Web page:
One thing that’s proved harder to move to the cloud is our music, movies, TV shows, and other media. These larger files take much longer to upload, and piracy concerns have prevented most web app innovation around media. That said, there’s change coming, even for media.

The future of media looks cloudy...

First, subscription services such as Netflix and Last.FM have changed the way many consume media. Instead of owning and managing your media, you can just watch and listen to anything you want with your subscription. Then, there’s a ton of new initiatives to help you move your music to to the cloud, including the new Google Music and Amazon Cloud Player, along with Apple’s rumored cloud music service. Then, some of us already store our music in Dropbox and other hosted services, keeping our music available along with our other files.


Unlimited Inventory

Scarcity seems like an ancient concept with digital goods today. Amazon has a seemingly limitless catalog of books and other goods we can purchase in one click, and eBay seems to always have that one odd thing you never thought you’d see for sell again. Even when you’re buying music and movies, for many people, if it’s not on iTunes, they’re just not going to buy it.

You can shop at 2AM, have your purchases instantly downloaded, and always be sure there’s a copy of Wall-E ready for you to buy when you want it. Used to, you’d have to plan to go to the local bookstore to pick up a book for your trip. Now, just buy a new Kindle eBook online while you’re going down the highway, and start reading it seconds later. The internet has changed our habits yet again.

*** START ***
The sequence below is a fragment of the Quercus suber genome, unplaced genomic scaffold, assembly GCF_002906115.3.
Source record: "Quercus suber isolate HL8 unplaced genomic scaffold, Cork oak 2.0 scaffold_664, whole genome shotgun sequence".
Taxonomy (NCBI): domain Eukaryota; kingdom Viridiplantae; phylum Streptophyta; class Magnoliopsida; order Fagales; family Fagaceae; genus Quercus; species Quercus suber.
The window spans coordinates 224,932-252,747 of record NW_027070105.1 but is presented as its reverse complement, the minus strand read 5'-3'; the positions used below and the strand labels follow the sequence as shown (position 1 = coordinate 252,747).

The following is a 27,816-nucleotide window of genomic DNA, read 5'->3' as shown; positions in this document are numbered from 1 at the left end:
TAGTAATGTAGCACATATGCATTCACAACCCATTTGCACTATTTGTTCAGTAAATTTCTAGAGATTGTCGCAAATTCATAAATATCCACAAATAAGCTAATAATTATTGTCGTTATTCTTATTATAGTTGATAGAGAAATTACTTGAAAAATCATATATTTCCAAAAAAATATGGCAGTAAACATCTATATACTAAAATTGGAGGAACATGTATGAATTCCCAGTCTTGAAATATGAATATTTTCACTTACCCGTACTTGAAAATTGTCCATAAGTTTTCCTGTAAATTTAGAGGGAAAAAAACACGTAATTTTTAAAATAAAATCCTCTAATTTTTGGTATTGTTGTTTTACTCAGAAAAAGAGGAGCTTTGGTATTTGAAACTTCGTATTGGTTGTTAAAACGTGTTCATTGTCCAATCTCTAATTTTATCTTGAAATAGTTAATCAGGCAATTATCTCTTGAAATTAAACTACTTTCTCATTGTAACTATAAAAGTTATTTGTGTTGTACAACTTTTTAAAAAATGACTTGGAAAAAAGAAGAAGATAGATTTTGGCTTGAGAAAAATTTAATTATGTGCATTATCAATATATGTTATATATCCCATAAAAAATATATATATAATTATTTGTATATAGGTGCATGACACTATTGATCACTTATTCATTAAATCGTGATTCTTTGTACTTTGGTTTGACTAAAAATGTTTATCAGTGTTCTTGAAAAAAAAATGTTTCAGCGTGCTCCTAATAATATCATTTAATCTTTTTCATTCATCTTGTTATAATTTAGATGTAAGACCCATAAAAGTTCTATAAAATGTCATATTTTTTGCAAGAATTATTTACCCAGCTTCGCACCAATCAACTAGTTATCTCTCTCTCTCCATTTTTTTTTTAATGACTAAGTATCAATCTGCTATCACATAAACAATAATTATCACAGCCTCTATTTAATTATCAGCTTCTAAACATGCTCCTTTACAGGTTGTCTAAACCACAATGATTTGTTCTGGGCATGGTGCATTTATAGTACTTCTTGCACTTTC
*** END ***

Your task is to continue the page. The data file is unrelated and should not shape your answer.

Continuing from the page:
Sometimes, The Cloud Goes Down

That’s why it surprises us when web apps have downtime. We’ve come to rely on web apps so much, we just assume they’re going to just work. Twitter’s infamous Fail Whale reminded us that there’s nothing magical about hosted services. They still require real computing hardware to run, and can still break. The normal users don’t have to worry about updates anymore, but that doesn’t mean that no one has to worry about keeping the app running.

The Cloud isn't magically fail-proof

Then, as more services are hosted on the same services such as Amazon EC2, the potential for widespread outages become higher. Amazon’s recent EC2 downtime took down a significant number of web apps, a problem that will continue as we shift more of our computing to the cloud.


The Future

As web apps continue to influence the ways we think about computing, our traditional concepts of PC computers is influencing the cloud, too. While it’s nice to have instant access to your data everywhere, sometimes you need to work offline, too. Traditional programs and newer mobile apps have the great advantage of running faster in the native operating system and being ready to use even if the internet is down.

Web app developers are racing to make this possible for web apps as well. Microsoft has gone to great lengths to add hardware acceleration to IE 9, which has enabled increasingly sophisticated online apps and games to run smoothly. Firefox and Chrome have quickly added similar features, and the competition never stops. Then, Google is working to add offline support to its apps, and many web apps already work offline in Chrome. These and other developments will keep web apps and desktop apps feeling more and more alike.

60 FPS in your browser? Just so we can play Angry Birds.

How have web apps influenced the way you use your computer and keep up with your files? Do you expect programs to sync online now, or do you wish you could return to just keeping everything on your hard drive? We’d love to hear your thoughts in the comments!